Lefty

February is here. The 32-bit Due is not here. Why is Arduino so tight-lipped about this delay? This failure in open-ness is disturbing.

The LeafLabs module called Maple seems like an excellent alternative. Not sure why it's not catching on. Priced at $45 US dollars, that's $20 less than the 8-bit Arduino Mega 2560. The programming environment in Maple is compatible with Arduino! It's based on Wiring C. If it ever comes out, the price for the Due will likely be higher than the Mega 2560 - so I predict the Due will cost around $70 US dollars. Arduino can prove me wrong. Anyway, some high level specs on the Maple:

http://leaflabs.com/devices/#Maple

Microcontroller: STM32F103RB (32-Bit)

Clock Speed: 72 MHz

Flash Memory: 128 KB

SRAM: 20KB

Operating Voltage: 3.3V

64 Channel nested vector interrupt handler

Digital I/O Pins: 39

16-Bit PWM: 15

Analog Input Pins: 16 (12 Bit!)

Integrated SPI/I2C and 7 Channels of DMA

Support for low power and sleep modes (<500uA)

Dimensions: 2.05"x2.1"

Perhaps Arduino should consider changing over from ATMEL to STM since Maple already has them beat on the 32-bit front. I think the community would be best served if Arduino & LeafLabs join forces!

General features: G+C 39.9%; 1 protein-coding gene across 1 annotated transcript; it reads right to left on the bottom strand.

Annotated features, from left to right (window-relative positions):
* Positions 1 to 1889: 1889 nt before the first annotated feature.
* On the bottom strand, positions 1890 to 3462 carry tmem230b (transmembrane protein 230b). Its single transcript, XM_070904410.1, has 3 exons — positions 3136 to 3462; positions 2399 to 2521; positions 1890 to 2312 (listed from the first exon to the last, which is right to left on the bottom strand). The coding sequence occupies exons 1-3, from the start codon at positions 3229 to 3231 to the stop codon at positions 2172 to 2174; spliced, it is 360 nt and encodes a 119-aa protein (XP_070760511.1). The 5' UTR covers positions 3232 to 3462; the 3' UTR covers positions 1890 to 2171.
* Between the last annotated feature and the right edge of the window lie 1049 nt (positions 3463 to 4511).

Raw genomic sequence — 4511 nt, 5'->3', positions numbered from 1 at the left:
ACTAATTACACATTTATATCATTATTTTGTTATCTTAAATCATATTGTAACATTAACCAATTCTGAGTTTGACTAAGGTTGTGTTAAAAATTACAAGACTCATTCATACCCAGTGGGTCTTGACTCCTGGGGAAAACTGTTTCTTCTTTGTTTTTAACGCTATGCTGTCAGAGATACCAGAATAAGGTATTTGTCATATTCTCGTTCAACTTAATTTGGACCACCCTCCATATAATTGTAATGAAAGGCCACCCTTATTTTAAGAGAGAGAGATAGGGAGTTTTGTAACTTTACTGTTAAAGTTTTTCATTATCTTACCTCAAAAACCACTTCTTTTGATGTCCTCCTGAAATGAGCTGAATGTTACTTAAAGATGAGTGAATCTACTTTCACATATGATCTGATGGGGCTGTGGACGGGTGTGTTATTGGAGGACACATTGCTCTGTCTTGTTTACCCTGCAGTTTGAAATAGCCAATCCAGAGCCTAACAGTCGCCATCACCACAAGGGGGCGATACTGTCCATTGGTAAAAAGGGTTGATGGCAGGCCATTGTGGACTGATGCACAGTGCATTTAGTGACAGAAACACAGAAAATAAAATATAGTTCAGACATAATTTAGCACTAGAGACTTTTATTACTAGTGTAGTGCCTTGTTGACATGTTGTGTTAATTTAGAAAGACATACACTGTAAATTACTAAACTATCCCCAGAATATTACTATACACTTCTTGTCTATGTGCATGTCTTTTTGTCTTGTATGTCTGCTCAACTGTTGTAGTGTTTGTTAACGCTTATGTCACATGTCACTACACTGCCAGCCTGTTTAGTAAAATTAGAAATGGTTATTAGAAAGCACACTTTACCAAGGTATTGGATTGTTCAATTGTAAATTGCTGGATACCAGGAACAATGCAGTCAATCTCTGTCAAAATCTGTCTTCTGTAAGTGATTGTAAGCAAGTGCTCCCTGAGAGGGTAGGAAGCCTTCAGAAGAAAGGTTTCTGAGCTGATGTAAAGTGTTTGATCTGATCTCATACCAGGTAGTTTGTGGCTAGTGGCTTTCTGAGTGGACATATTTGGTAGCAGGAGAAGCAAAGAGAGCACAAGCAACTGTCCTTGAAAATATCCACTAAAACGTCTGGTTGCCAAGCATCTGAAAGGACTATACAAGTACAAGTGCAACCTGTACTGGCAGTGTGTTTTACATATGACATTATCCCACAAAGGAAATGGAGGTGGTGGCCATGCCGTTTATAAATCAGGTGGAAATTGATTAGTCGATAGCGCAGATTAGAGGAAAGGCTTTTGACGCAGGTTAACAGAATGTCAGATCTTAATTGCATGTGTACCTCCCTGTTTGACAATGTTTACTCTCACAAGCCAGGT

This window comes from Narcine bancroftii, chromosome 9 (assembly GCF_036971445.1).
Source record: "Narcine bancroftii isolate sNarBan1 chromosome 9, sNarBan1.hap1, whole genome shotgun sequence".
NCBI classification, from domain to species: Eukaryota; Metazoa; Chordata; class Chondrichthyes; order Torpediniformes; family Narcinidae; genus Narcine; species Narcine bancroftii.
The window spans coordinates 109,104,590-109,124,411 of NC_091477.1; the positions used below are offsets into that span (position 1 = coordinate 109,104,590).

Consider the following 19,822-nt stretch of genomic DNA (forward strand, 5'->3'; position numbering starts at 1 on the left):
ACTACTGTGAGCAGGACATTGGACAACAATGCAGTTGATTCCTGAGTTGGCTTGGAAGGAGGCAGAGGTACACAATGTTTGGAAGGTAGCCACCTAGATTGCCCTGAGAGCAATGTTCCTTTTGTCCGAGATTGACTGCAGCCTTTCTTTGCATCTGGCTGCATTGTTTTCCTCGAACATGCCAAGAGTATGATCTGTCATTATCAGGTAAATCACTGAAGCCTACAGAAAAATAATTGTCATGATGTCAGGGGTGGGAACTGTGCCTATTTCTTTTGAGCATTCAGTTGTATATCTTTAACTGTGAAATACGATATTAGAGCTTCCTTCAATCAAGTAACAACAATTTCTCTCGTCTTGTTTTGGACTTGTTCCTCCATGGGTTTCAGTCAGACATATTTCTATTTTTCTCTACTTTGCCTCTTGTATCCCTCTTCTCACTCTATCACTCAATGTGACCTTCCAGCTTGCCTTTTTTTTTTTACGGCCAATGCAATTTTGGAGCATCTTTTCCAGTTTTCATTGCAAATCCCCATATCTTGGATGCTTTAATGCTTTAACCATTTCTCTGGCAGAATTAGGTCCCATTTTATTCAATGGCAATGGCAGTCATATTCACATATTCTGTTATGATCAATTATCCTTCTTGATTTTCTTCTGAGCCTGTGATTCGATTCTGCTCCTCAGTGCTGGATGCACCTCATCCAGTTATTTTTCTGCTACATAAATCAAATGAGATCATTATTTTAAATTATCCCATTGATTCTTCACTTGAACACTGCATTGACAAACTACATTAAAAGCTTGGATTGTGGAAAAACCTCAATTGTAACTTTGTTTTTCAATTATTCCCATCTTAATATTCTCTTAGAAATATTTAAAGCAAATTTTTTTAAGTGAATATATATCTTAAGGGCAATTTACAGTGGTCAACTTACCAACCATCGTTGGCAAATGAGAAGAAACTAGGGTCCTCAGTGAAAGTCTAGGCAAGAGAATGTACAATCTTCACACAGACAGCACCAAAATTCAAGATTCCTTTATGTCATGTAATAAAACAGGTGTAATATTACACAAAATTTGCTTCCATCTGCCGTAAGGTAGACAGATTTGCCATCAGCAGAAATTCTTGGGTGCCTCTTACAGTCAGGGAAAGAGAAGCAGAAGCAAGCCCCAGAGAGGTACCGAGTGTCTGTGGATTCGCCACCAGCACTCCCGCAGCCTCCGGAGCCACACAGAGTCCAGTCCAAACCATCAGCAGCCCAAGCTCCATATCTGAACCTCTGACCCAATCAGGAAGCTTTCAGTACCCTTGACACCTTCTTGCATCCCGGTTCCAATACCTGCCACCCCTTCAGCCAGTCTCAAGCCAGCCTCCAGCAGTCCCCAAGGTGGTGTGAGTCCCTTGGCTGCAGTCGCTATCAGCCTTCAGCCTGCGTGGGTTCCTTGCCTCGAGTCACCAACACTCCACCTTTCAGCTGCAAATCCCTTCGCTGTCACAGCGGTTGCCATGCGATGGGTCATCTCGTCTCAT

There has been 2-3 long threads running about this and so far not one single response from Arduino Inc.

They aren't normally very active on the forum and that's OK because most questions can be answered by the experienced members, but this particular topic cannot be addressed by anyone outside the inner circle.

I would at least expect a "Sorry but we've had some issues" post but not even that. And has been mentioned a few times the press release stated that the design would be done in consultation with the community. Hmmm.

I suppose I get that you don't want to release too many details up front or you wind up with the Leonardo situation whereby there are so many clones out now that there's hardly any point releasing the real thing :)